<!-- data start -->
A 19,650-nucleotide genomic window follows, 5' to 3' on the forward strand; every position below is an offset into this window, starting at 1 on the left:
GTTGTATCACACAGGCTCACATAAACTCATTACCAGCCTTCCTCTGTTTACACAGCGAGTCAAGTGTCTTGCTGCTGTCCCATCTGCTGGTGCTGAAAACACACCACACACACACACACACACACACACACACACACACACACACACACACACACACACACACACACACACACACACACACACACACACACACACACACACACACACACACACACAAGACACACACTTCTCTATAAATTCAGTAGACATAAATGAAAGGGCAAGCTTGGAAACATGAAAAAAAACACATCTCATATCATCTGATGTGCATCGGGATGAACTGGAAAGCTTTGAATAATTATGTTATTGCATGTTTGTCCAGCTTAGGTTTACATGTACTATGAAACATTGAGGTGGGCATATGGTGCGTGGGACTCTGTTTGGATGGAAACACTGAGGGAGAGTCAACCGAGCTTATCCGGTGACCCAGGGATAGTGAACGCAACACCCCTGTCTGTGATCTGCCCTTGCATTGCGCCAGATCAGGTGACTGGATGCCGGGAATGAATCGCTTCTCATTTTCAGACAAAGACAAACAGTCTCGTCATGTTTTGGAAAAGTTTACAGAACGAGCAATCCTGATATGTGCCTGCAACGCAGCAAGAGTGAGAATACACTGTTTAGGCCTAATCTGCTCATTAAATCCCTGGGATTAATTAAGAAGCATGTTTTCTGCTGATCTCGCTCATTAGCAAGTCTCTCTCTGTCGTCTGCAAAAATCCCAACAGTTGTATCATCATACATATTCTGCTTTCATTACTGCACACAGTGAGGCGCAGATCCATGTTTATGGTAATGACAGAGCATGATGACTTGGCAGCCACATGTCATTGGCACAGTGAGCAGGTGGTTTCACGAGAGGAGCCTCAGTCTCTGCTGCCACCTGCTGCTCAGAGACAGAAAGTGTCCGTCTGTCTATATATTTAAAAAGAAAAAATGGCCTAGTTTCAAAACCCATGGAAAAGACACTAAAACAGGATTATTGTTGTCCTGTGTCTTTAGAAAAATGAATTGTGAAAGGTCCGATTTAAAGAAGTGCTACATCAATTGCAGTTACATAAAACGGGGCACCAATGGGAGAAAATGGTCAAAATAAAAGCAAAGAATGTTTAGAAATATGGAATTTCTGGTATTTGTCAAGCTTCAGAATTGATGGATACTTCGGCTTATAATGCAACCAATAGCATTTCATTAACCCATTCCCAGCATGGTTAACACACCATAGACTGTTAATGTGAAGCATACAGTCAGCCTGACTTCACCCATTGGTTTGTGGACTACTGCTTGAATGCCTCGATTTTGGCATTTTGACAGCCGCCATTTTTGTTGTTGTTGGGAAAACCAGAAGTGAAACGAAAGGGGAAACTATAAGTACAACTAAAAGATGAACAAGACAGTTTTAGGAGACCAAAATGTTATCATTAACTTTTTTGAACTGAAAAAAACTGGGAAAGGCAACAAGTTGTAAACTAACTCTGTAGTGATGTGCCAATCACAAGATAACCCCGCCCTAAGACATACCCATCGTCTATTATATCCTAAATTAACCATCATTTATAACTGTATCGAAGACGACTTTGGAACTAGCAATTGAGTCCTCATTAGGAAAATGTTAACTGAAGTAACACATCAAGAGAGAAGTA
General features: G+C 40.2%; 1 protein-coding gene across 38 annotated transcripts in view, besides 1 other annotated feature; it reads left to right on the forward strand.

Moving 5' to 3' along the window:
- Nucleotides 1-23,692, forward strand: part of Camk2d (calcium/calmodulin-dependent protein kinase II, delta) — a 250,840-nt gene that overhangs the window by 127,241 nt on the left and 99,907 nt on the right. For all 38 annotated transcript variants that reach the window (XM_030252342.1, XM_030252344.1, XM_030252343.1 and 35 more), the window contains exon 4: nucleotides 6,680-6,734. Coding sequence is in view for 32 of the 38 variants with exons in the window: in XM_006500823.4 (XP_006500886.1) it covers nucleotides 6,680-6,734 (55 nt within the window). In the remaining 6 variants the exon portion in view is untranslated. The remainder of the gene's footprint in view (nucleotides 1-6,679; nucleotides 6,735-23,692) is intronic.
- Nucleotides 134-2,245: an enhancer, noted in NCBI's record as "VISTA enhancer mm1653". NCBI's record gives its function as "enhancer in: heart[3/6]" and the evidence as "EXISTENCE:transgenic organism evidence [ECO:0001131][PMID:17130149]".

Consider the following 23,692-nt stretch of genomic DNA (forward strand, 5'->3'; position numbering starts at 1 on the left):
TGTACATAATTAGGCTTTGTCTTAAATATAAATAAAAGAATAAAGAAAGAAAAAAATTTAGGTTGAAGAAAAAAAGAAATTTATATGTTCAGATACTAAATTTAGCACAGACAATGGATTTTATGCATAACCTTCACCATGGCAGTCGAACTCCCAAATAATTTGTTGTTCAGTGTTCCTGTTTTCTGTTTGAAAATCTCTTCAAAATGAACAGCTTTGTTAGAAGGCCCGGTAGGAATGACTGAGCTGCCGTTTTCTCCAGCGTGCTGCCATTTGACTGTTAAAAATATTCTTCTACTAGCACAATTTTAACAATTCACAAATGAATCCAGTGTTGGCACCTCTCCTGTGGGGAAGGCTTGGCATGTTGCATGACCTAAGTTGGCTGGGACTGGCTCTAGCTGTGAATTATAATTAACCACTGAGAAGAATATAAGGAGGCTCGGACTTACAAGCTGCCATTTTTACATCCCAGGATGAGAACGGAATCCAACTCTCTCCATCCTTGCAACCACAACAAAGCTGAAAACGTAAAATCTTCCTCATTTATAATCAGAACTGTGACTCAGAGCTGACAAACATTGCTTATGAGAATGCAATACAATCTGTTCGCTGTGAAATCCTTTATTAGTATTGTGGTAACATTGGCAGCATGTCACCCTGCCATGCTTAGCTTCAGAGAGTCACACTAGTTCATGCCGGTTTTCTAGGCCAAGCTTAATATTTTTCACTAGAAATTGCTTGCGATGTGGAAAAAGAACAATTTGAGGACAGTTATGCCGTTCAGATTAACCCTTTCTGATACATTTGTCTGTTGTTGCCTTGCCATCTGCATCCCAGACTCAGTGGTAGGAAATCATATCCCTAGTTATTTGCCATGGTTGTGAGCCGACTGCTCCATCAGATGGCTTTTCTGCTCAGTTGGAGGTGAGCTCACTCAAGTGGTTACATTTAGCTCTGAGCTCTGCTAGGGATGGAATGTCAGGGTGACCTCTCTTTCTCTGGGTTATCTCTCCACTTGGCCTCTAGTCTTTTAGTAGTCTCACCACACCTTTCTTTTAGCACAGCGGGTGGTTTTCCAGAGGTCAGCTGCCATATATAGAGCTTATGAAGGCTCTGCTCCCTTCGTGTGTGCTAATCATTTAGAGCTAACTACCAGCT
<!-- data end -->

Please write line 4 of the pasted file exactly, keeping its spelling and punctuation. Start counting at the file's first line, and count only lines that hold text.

Moving 5' to 3' along the window: